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The Difference Between Pressure and Flow


Editor's Note: This post was originally published in 2017 and has been completely updated for accuracy, comprehensiveness, and new information.

When it comes to compressed air systems, pressure and flow are two of the most common terms you’re sure to encounter. This is true whether you’ve just started your research into air compressors or have made the decision to request a quote from a compressed air provider! Pressure and flow are key measurements for compressed air systems, given that they help facilities size their compressors to power applications with the proper air volume and flow rate so that no energy is wasted.

What is Pressure?

Pressure is the measure of force that’s applied to an area and determines the compressor’s ability to perform a specified amount of work at any given point in time. The compressor must provide the right amount of pressure, or force, needed to complete the process. Too little pressure means the job won’t get done, whereas too much pressure can damage the equipment and cause unexpected malfunctions.

How is Pressure Measured?

Pressure is measured in pounds per square inch (psi). For example, 50 psi would mean that there is 50 pounds of pressure being applied per square inch. To check the PSI of your existing system, look at the air gauge on the air compressor – this is where the system pressure will be displayed.

What is Flow?

Flow is measure of volume that indicates your compressor systems output rate; it’s also considered to be your compressor’s ability to continue performing a certain task. The amount of flow needed depends on the length of time required to complete the task. With insufficient flow, the compressor will require breaks to rebuild pressure in the compressor’s reserve tank.

How is Flow Measured?

Flow is measured in cubic feet per minute (cfm) at a specific pressure and increases in direct proportion to the horsepower (HP) that is applied. So, when comparing a small compressor sold at home improvement stores to an industrial compressor located at a large manufacturing facility, it’s easy to see why the industrial compressor can achieve a much higher CFM than the smaller, at-home compressor.

Get more information on HP, CFM, and PSI here.

How Do Pressure and Flow Work Together?

Now that we know what these compressor measurements mean, let’s look at the relationship between them. The goal is to supply an application with the proper air flow (CFM) at the correct pressure (PSI). Say we need to move a 10 lb. block across a long table. While 100 psi of air pressure may not be enough force to move the block, 115 psi will, which is why it’s important to know the minimum pressure needed for your process. Blindly increasing pressure can cause an unnecessary increase in energy consumption. Simply increasing pressure by 2 psi causes a 1 percent increase in the energy needed to maintain the same airflow.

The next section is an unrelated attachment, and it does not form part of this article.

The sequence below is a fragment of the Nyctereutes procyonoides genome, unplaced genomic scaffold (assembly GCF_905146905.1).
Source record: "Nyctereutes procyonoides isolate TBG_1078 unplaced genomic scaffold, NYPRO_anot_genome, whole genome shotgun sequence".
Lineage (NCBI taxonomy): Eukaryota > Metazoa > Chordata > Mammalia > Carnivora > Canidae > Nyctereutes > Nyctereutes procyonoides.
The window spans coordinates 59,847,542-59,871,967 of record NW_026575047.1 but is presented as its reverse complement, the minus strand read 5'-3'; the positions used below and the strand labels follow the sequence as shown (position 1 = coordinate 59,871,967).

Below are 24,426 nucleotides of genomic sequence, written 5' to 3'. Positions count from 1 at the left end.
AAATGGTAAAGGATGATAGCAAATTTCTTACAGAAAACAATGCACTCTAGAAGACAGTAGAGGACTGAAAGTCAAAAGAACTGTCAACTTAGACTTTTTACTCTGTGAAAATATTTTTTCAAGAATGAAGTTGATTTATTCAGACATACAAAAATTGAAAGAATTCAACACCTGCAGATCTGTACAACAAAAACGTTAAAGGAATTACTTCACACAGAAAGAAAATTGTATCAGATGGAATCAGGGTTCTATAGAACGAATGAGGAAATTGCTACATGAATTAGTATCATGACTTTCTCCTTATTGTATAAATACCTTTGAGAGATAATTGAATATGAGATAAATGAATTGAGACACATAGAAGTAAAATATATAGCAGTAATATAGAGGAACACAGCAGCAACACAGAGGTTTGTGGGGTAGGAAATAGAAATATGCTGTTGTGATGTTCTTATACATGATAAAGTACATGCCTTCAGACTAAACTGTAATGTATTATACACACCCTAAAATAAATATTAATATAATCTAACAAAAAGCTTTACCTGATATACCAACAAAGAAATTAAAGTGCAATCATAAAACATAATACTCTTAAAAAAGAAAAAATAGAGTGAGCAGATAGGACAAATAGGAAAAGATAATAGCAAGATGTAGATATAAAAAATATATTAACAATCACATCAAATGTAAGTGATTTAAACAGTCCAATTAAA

block-psi illustration.jpg

Airflow takes into consideration how often you need to move the 10 lb. block across the table. If the block only needs to move a small distance every hour, then a small compressor with a small air tank can meet those demands. However, if your application requires that you keep the block constantly moving over a span of many hours then you’ll need a larger compressor with more continuous flow. 

block-cfm illustration.jpg

Beware of Overpressurization

One thing to keep an eye out for? Overpressurizing your compressed air system! Having a solid grasp on your application’s required pressure and flow can be difficult, which means many times facilities will overpressurize; this means that they will increase the system’s pressure (PSI) in order to make sure processes run consistently. Doing this, however, results in severe energy losses and high energy costs.

The Takeaway

Understanding pressure and flow will help you size your compressor based on process demands while reducing energy requirements, improving productivity, and lowering lifecycle costs. Not quite sure how to determine your system’s specifications? We recommend starting with a compressed air audit or reaching out to your local compressed air expert. We’re always available at www.atlascopco.com/air-usa!


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